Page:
Very interesting comments by Mick on Feb 1 and Madhan on Feb 11. :)

  • Madhan on February 11, 2008, 14:18 GMT

    One question. Would not the batsman's innings be better compared with how the other batsmen performed in the same match. An e.g., in a match of run rate 3, an innings with run rate 6 per over could be better rated than a match where everyone scored at 5.5 and one batsmen scored 6 per over. Just a thought.

  • Bharat L. Sud on February 10, 2008, 7:07 GMT

    Loved the use of z-stats, allows comparison across different scores thus making them comparable. Am using similar standardization approaches in my research in marketing! Maybe one thing that could add to this is to also use the approach suggested by Ritwik and use both measures, together, to come up with fastest and slowest innings. Another thing, maybe control for the average run/strike rates in that year, so in the 1950s a 50 of 70 balls might be fast but today it is average. Regarding Sarojini Kumar's point, yes cricket is simple and we might be complicating it, but this is just for fun beyond the cricket matches, not too serious stuff but allows another perspective at some great innings.

  • anders on February 1, 2008, 17:11 GMT

    Top work. The balls-per-innings distribution has the strong scent of a lognormal, to me (a wise man once said to me: given the choice of living in a world where everything was logged or a world where nothing could be, he'd choose Planet Logarithm every time!)

  • caspian on February 1, 2008, 14:02 GMT

    "Rate the innings at the milestones, ie rate both Gilly and Richards' innings at 100, and all the 300 scores would be rated at 100, 150, 200, 250 as well as the 300. Its obvious Gilchrist's and Richard's innings should be directly compared and not broken into 2 exclusive subsets. Statistics are so good to abuse."

    This is a rather good idea. It would be a lot easier to judge the 300+ scores this way.

    Great article, by the way. I'm curious as to what the average amount of balls faced for a duck is, as well.

  • Somasekhar on February 1, 2008, 8:17 GMT

    Nice article. If only it can be related to the total runs scored in the match so that a perspective of the degree of difficulty involved (read pitch and playing conditions) can be also be achieved.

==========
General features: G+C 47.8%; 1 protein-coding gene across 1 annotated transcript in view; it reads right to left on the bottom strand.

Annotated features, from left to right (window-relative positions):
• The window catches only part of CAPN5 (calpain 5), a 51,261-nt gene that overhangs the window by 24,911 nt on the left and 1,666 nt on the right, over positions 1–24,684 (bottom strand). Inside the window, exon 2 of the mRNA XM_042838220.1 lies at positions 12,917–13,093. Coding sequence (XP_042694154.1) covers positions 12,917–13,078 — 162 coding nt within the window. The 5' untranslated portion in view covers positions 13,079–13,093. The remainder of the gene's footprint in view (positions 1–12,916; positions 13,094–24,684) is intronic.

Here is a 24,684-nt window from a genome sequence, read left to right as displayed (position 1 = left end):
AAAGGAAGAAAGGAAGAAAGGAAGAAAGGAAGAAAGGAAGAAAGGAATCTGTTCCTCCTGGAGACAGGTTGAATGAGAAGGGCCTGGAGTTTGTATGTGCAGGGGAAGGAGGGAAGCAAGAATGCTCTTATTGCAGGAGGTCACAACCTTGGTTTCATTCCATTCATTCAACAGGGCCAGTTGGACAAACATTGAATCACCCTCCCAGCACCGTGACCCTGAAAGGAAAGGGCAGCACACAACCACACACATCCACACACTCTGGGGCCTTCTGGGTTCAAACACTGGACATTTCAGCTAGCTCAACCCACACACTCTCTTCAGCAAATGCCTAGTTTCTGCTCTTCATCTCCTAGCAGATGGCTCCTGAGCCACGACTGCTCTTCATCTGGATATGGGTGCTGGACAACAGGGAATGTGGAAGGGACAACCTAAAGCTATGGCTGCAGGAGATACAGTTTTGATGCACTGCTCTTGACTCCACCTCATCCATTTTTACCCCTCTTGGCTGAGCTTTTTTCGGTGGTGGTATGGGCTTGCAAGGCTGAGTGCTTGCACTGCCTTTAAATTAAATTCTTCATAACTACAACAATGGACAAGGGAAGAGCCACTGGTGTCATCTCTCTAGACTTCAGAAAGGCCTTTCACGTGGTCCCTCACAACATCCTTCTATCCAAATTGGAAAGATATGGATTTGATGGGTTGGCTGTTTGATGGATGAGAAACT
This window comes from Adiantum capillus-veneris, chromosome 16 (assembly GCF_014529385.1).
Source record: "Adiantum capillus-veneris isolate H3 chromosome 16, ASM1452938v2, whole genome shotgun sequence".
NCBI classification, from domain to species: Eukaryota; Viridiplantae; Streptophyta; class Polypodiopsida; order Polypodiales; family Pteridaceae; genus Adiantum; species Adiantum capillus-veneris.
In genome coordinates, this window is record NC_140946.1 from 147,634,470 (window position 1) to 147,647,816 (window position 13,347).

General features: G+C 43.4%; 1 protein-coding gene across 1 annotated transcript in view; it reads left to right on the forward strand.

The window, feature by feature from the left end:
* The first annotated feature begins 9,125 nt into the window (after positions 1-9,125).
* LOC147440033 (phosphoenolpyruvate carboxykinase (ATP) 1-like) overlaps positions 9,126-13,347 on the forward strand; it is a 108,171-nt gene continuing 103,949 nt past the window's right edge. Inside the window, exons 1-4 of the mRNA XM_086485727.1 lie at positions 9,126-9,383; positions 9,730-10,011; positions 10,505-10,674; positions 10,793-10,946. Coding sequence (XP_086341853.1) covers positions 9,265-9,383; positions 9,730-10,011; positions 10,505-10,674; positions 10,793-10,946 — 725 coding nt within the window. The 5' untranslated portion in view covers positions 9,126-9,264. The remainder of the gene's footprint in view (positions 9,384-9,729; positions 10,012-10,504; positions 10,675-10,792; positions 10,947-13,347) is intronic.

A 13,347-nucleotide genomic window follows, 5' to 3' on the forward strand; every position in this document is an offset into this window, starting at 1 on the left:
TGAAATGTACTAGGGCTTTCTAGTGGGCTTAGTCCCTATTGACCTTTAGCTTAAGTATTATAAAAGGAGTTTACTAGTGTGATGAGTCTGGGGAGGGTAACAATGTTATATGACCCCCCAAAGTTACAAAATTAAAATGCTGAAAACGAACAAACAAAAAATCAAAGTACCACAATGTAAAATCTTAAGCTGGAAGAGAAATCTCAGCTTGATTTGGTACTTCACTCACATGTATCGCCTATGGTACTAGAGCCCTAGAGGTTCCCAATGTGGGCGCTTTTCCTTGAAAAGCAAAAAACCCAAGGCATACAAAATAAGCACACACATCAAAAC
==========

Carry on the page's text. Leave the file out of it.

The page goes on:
• Srijoy on February 1, 2008, 7:23 GMT

    Aaaaarrrgghhh!!! Numbers!!! Is this cricket or an algebra lesson? a+b-x+z-score = Boring! Let the bat do the scoring and Duck for all you're Worth!

  • Sailesh on February 1, 2008, 4:50 GMT

    Sarojini, it is okay to keep quiet once in a while!

    @Charles: Interesting analysis. I have a suggestion to partially alleviate the problem of thin data. A score of, say, 55, and a score of 56 (or 54, for that matter) are not really different. So, when computing the mean and SD of a score of 55, you can include all innings with scores 54 or 56 (maybe even 53 and 57). This will not entirely solve the problem for higher scores, but it will atleast smooth the data for scores less than 100.

    Also, instead of computing the z-score as a function of the deviation from mean, you can create probability distributions by fitting curves for each score (which would take care of the problem of asymmetric spreads) and compute a one-tailed likelihood for each innings. This will also make comparisions between different scores more meaningful, by eliminating the implicit assumption that the distributions for all scores are the same.

  • Single Kontakt zum Flirten aus Berlin on February 6, 2011, 18:03 GMT

    Dig the well before you are thirsty.

  • Deepak on February 15, 2010, 11:57 GMT

    how are slowest innings anything but the ducks?

  • Andy on March 7, 2008, 8:54 GMT

    Very interesting comments by Mick on Feb 1 and Madhan on Feb 11. :)

  • Madhan on February 11, 2008, 14:18 GMT

    One question. Would not the batsman's innings be better compared with how the other batsmen performed in the same match. An e.g., in a match of run rate 3, an innings with run rate 6 per over could be better rated than a match where everyone scored at 5.5 and one batsmen scored 6 per over. Just a thought.

  • Bharat L. Sud on February 10, 2008, 7:07 GMT

    Loved the use of z-stats, allows comparison across different scores thus making them comparable. Am using similar standardization approaches in my research in marketing! Maybe one thing that could add to this is to also use the approach suggested by Ritwik and use both measures, together, to come up with fastest and slowest innings. Another thing, maybe control for the average run/strike rates in that year, so in the 1950s a 50 of 70 balls might be fast but today it is average. Regarding Sarojini Kumar's point, yes cricket is simple and we might be complicating it, but this is just for fun beyond the cricket matches, not too serious stuff but allows another perspective at some great innings.

  • anders on February 1, 2008, 17:11 GMT

    Top work. The balls-per-innings distribution has the strong scent of a lognormal, to me (a wise man once said to me: given the choice of living in a world where everything was logged or a world where nothing could be, he'd choose Planet Logarithm every time!)

  • caspian on February 1, 2008, 14:02 GMT